Twenty years is enough.
When President Judge Thomas King Kistler ran for the bench in 1997, Kistler said Friday, he and his wife said they would revisit his position in 20 years and “see how I’m doing.”
“Frankly, if I’m able to do all the things I enjoy doing recreationally — like mountain biking and skiing — then 20 years will be enough,” he said.
And with the turn of the new year, Kistler confirmed he would be leaving his position as president judge by the end of the year, turning the position over and opening a bench in the Centre County Court of Common Pleas.
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“We’re also big proponents of term limits,” he said. “I think that it’s time for fresh perspectives and ideas. You don’t always get that when you keep the same person at the same job for 20 years.”
Kistler commented on the changing face of crime, saying the evolution of technology in the past 20 years has been a great help to the police in tracking down criminals.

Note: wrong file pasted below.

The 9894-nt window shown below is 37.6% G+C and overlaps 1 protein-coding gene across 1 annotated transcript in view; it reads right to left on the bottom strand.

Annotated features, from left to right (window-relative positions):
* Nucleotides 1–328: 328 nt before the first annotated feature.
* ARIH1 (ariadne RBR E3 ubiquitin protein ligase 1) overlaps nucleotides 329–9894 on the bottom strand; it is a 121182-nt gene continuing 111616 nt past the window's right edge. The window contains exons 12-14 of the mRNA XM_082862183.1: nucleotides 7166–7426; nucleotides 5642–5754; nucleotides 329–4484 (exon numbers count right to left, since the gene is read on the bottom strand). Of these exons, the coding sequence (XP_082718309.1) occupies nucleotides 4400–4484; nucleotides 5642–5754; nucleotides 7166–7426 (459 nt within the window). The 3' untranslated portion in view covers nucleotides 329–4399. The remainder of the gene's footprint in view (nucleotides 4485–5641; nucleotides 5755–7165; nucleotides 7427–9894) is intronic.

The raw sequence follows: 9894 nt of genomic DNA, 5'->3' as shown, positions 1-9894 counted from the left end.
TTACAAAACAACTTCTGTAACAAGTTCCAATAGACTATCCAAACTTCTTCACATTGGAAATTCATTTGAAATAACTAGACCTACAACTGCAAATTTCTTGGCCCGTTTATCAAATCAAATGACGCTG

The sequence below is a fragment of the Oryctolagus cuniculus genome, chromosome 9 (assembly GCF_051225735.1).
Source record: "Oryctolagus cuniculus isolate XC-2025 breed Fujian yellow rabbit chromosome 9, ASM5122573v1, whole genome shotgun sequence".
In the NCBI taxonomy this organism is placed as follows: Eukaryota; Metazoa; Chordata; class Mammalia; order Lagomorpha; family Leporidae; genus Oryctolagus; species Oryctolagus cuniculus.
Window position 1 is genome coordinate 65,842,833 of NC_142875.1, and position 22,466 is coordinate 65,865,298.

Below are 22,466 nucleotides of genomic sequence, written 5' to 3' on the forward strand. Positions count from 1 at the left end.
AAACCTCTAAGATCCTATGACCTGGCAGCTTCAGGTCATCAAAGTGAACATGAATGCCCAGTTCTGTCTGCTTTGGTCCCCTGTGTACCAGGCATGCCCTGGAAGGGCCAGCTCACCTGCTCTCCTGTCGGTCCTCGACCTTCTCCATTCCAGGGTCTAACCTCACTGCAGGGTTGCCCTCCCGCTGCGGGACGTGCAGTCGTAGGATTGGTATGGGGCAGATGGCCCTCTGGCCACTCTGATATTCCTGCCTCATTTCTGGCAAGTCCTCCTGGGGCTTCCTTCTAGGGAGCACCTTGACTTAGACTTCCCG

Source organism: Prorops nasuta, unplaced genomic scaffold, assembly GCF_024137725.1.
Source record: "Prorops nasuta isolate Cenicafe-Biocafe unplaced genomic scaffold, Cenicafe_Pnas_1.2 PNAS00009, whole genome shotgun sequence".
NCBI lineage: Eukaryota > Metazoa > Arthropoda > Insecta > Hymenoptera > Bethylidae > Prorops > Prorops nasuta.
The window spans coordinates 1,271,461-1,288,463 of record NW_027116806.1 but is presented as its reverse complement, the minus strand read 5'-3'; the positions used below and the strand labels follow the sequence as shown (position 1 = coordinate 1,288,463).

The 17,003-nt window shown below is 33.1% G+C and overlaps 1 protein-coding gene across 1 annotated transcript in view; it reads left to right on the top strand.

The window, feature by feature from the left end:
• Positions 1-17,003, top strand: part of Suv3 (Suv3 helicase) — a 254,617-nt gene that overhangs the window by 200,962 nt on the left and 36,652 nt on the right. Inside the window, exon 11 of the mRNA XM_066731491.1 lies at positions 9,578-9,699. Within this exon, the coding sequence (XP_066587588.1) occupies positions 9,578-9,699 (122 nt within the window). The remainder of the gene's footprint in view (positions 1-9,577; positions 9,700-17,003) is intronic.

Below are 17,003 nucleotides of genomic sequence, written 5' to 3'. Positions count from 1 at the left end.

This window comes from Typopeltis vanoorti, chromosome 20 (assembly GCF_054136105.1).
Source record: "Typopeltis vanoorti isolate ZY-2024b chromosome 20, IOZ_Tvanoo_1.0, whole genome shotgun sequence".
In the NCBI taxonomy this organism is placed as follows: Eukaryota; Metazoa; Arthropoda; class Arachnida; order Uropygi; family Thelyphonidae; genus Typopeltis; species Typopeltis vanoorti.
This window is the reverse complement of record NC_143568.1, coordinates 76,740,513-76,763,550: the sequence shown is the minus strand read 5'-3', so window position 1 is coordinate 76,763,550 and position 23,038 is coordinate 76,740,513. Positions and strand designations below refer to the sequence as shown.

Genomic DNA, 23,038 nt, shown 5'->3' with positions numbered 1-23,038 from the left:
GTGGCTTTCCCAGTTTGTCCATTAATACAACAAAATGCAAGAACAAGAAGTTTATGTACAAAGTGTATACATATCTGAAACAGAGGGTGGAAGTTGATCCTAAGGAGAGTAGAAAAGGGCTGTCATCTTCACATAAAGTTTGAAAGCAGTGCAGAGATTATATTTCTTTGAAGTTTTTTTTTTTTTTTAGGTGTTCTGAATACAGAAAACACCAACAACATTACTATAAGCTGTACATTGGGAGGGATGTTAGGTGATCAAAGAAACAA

“Criminals love to tell people about their criminal behavior,” he said, “and when they do it on Facebook or someplace, that’s a tool police can use.”
The opioid epidemic was also not an issue 20 years ago, he said, and will be one of the biggest issues his successor faces. Fortunately, he said, his successor will be heading a newly formed drug court, which is slated to be up and running by October.
The title of president judge will pass to county Judge Pamela Ruest, he said, who is the next-most experienced county judge. In order to avoid a vacancy in the court system — it’s a very busy court, he said — Kistler will remain in the county justice system until a newly elected person can fill Ruest’s seat.
Kistler said he has confidence in Ruest and his fellow judges, saying he plans on passing the torch before the end of the year to ensure a smooth transition and will be around in case his successor has questions.
“Judge Kistler has been and continues to be an exceptional president judge and we will miss his leadership,” Ruest said in an emailed statement. “He has guided us through some very difficult times.
“Although we have not yet selected a date for my transition to president judge,” she said, “I appreciate his confidence in me, and I will be honored to continue serving the people of Centre County in this new capacity.”